A&E’s new reality series Godfather of Pittsburgh asks the age-old question “can a legitimate businessman really have it all?”
Godfather of Pittsburgh, airing at 10pm Mondays on A&E.
This docuseries follows legitimate businessman Vince Isoldi as he balances business empire and family life. The businesses include a strip club, some real estate dealings, and other things reminiscent of The Sopranos. Isoldi claims he is not a gangster, but it would be wise not to cross him.
A&E paired the premiere with a Growing Up Gotti special, so the network is familiar with this kind of subject matter.
Isoldi is an interesting character. His talking head moments are filmed interview style, where we can hear the producer asking questions. The concept of someone being the hero of their own story is part of what makes reality television work, and Isoldi’s ends justify the means attitude comes across rather quickly. This comes across in some of the conversations and situations captured by the camera, allowing the show to trend more toward documentary than reality series. These moments are Godfather of Pittsburgh‘s strengths.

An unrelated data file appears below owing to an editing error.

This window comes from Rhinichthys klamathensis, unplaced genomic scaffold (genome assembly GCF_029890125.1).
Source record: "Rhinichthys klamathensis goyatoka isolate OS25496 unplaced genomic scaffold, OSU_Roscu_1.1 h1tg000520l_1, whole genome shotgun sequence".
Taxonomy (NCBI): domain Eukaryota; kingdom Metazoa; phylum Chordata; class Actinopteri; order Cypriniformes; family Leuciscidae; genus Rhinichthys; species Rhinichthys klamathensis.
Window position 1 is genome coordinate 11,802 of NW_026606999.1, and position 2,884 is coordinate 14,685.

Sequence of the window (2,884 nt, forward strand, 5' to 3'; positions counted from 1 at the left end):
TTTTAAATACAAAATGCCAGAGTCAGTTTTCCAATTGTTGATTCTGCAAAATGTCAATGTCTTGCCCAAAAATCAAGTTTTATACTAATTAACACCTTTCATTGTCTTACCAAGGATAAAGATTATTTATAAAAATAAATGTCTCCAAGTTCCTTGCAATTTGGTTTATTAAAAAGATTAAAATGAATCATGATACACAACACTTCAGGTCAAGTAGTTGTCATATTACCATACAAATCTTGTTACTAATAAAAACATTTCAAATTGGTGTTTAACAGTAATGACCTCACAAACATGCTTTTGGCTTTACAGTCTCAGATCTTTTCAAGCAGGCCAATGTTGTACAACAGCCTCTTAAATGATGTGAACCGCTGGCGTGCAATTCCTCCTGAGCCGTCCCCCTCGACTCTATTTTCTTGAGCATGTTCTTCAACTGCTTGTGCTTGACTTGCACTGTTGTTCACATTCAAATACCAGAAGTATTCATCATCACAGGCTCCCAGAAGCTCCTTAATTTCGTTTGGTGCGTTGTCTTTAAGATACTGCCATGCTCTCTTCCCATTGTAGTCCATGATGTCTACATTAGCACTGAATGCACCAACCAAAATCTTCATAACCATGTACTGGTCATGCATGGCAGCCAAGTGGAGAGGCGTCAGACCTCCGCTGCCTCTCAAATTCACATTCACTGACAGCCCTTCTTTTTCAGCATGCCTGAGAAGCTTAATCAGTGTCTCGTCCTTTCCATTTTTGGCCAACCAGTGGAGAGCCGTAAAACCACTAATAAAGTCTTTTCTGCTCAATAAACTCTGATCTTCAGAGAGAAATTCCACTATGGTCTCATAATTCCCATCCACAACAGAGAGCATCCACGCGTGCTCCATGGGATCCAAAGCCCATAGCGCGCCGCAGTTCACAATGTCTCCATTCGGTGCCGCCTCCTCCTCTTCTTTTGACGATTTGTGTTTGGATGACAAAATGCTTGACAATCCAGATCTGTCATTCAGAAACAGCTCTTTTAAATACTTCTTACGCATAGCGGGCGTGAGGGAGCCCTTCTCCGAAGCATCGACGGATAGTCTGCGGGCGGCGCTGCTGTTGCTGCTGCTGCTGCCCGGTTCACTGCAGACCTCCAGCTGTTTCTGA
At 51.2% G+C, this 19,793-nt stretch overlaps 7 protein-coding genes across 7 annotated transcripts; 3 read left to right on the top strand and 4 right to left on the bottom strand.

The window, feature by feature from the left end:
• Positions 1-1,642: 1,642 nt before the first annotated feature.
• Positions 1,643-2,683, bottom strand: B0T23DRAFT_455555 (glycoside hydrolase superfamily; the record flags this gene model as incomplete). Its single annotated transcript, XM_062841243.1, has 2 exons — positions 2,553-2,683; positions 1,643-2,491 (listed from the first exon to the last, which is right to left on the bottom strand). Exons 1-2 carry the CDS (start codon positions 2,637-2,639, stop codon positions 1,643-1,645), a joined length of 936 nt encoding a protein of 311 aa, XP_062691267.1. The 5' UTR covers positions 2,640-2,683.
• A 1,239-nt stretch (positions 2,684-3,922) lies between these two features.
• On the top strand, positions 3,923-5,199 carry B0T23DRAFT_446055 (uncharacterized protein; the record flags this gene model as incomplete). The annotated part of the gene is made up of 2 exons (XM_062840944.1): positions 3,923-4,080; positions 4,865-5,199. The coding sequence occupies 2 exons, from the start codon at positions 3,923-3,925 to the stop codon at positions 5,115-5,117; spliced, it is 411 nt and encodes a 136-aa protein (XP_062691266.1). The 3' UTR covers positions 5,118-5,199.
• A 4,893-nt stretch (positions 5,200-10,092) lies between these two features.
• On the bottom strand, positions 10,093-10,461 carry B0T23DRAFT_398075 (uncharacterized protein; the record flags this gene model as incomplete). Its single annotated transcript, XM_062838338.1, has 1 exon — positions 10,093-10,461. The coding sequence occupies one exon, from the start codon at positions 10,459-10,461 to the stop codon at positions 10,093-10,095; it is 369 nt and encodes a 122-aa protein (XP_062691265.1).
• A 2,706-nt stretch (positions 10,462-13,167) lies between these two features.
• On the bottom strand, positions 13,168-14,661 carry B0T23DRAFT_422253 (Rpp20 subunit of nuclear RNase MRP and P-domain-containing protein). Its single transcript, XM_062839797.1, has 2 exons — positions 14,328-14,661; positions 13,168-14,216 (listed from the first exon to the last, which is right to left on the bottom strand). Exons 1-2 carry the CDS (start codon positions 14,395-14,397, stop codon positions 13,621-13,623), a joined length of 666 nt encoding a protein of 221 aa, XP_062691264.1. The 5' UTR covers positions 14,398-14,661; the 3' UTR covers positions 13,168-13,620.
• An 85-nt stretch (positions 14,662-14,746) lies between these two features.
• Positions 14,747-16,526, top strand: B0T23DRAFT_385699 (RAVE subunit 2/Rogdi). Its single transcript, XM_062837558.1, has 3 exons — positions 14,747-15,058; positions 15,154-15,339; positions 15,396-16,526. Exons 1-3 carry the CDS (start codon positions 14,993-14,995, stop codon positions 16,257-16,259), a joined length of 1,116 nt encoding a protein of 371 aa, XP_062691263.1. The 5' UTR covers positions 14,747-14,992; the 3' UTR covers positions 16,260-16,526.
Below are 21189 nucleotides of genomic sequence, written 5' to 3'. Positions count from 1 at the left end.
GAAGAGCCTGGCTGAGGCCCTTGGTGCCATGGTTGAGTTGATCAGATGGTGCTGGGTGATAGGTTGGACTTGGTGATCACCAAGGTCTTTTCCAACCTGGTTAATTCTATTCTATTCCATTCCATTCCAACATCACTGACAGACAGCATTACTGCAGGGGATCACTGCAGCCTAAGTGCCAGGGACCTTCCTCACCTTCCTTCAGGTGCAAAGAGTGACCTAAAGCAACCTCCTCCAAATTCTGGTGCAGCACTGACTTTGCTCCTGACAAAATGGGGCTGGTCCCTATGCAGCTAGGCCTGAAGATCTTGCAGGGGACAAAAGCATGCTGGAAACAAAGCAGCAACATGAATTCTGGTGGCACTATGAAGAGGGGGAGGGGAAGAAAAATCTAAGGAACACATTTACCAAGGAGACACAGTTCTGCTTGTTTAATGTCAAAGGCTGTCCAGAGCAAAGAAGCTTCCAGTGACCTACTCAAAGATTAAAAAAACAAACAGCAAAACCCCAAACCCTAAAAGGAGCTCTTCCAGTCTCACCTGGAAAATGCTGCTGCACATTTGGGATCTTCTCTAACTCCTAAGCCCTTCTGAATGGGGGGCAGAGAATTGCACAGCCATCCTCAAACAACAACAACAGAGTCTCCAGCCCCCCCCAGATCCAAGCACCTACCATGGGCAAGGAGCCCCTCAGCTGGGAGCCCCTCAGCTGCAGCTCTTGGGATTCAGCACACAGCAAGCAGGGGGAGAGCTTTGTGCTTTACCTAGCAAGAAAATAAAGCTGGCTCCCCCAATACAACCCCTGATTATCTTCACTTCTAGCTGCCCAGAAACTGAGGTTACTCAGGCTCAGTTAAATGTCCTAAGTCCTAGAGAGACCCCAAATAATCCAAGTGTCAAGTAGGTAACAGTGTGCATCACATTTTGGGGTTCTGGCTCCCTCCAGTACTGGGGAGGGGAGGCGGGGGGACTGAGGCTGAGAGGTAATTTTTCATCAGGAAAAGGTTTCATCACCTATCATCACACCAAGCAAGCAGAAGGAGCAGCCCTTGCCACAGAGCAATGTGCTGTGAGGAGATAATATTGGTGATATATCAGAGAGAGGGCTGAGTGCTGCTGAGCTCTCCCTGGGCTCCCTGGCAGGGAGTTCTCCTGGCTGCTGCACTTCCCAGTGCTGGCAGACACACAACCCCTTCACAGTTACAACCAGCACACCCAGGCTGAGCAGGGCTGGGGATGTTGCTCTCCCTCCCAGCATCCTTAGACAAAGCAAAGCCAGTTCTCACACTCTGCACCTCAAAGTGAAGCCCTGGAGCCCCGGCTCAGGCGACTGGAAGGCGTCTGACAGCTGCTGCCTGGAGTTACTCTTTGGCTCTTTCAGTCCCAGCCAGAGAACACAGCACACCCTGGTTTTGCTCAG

What Doesn’t Work
The moments that read more like reality show than documentary snap the viewer out of the story. Isoldi’s business and family are intertwined—an organic source of conflict—but the show feels the need to shoehorn issues. Vince does not get along with his brother-in-law and his sister has sided with her spouse. Another sister laments the fallout, but is used as producer’s exposition. When was the last time you had a conversation out of the blue beginning with “I can’t believe it’s been 18 months since you last spoke with [whoever].” There were quite a few moments in the pilot that could have had reality circus music as the soundtrack because it was completely contrived.